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Most of us have seen news pieces on TV with shots of some radical Islamic preacher, talking aggressively on a microphone in an indecipherable dialect, in a mosque somewhere in some war-torn country in the Middle East, casually sporting an automatic weapon across one of his shoulders while his followers cheered him on. The nicely dressed news anchor returns on screen a few moments later and asks one of her “channel experts” about his thoughts, which more often than not, explicitly or inexplicitly, revolve around the radicalisation of Islam.

With each such news piece, each such newspaper article, each such social media share, a false perception starts building in the minds of the people that all of Middle East is dangerous and their religion preaches violence.

Now, since I don’t consider myself qualified enough to talk about religion or international politics, we will avoid those topics and make a segway to one of my most cherished experiences from the trip.

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It was evening in Yazd. The sky was dark orange, the roads were busy with traffic, the flashy lights of the bazaar were playing tricks with my eyes while the evening breezes soothed the blisters from an incredibly hot afternoon. The sound of azaan rang in the air from all the mosques in the neighbourhood. With a rosewater tinged-vanilla ice cream cone in my hand, I was walking down a sidewalk, near the incredibly beautiful ChakhMaq complex, when I came upon this mosque, which had no mentions in my 2012 edition, Lonely Planet guidebook. It looked like the kind of mosque where you did not have to buy entrance tickets. People came here to pray and not to take pictures.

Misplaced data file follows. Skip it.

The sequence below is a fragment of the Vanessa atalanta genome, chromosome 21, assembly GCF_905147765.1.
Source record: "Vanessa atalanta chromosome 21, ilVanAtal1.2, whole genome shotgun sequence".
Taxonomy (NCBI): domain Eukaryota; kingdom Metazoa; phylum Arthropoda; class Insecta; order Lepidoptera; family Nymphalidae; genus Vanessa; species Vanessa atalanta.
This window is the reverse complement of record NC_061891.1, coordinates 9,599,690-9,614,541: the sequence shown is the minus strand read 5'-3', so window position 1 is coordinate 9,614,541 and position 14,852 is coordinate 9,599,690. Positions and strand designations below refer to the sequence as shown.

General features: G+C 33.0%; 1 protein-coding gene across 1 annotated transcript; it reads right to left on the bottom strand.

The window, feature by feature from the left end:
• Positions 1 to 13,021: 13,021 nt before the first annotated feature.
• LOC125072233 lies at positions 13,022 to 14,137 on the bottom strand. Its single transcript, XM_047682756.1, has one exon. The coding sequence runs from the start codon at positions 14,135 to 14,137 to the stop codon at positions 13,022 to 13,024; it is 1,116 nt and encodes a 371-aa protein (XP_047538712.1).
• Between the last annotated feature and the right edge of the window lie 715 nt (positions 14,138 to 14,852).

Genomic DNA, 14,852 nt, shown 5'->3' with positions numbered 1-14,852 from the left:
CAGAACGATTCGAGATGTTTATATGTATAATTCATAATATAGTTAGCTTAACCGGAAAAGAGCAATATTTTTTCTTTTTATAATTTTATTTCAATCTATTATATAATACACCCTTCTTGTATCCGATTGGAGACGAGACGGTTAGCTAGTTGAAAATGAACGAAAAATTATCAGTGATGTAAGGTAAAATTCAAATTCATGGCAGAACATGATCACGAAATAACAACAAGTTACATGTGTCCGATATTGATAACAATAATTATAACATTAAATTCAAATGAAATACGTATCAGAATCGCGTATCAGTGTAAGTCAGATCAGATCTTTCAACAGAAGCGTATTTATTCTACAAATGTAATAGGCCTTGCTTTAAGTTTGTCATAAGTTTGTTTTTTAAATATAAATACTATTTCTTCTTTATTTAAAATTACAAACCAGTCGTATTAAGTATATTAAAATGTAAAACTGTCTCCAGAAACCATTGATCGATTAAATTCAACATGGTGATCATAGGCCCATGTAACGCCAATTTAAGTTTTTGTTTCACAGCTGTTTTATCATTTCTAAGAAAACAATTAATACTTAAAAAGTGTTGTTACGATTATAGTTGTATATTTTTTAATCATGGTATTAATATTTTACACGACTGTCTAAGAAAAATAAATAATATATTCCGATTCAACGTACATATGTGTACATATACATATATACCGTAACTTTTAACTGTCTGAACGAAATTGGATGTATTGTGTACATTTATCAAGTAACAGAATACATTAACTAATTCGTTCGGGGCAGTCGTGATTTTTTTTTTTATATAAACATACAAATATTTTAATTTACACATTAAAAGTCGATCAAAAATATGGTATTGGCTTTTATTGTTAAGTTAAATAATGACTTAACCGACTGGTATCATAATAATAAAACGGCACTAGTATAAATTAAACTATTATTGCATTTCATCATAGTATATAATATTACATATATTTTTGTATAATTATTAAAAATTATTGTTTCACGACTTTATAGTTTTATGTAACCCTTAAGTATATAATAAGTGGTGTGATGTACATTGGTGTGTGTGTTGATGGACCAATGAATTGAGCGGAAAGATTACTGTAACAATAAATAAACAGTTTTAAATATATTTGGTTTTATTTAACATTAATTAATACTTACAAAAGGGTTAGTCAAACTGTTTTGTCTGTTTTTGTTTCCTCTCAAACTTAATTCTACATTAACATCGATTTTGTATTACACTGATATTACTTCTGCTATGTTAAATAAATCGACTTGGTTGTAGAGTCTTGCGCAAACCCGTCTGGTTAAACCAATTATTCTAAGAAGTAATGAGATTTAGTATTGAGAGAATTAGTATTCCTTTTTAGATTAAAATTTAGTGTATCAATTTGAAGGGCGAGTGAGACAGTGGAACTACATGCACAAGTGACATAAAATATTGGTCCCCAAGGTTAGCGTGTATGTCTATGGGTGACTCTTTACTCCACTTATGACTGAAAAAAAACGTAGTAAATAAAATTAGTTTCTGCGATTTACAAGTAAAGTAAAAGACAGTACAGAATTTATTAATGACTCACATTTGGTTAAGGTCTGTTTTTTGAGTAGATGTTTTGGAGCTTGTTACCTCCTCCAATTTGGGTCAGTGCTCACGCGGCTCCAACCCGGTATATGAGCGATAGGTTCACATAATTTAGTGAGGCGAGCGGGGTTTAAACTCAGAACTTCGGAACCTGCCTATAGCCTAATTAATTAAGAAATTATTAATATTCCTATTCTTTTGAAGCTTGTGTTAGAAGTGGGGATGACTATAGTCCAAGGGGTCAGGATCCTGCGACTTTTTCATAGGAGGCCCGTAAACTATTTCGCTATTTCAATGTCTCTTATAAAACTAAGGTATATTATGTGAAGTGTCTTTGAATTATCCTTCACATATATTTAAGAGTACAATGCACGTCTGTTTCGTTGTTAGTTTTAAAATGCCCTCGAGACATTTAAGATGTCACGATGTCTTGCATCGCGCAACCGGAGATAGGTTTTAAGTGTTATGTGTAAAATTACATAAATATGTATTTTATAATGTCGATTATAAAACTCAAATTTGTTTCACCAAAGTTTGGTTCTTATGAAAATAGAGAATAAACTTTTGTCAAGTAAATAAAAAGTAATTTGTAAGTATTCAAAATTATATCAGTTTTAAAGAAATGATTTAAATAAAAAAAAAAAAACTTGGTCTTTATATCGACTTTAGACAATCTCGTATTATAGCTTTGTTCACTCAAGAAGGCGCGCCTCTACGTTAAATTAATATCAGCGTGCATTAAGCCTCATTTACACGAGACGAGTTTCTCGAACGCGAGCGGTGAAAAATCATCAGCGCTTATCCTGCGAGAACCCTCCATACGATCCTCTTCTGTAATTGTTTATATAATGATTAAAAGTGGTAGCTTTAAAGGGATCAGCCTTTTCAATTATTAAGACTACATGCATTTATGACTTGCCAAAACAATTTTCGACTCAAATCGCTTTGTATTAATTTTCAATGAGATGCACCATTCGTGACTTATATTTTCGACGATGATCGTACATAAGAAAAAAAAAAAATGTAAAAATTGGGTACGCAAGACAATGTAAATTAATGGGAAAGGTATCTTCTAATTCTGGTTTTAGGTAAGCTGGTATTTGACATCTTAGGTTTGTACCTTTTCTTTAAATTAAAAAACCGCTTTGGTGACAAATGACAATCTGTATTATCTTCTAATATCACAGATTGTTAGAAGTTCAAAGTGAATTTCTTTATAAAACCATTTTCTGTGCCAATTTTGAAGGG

I stepped into the mosque compound to take a good look at the structure and its minarets. There was a water fountain in the courtyard in front of the main gate. The facade was intricately designed, lined with colourful windows at the top. It was beautiful.

Unsure and ignorant regarding the protocols of a mosque, I decided to take a quick picture and leave. But as soon as my Sony Cybershot made its first shutter sound, I felt a tap on my shoulder and before I even turned, my brain went, “Fuck, I broke a rule, didn’t I?”

It was an elderly gentleman, smiling at me, saying something in Faarsi. He waved for me to follow him into the mosque. I shook my head, trying my best to politely decline his offer. But he insisted, and soon curiosity got the better of me and I followed him inside. We walked through the spacious main hall, with walls decorated with traditional motifs and a gorgeous chandelier, to an inner hall where a man with a beard and a turban, dressed in grey and white overalls, sat in front of a microphone, reciting verses from the Quran. People sat around the room, cross legged on the soft carpet, listening to him, or quietly chatting in groups. Unlike what I had seen on TV, the preacher was not carrying an automatic weapon. And though I didn’t understand what he was saying, the tone of his voice was mellow and peaceful.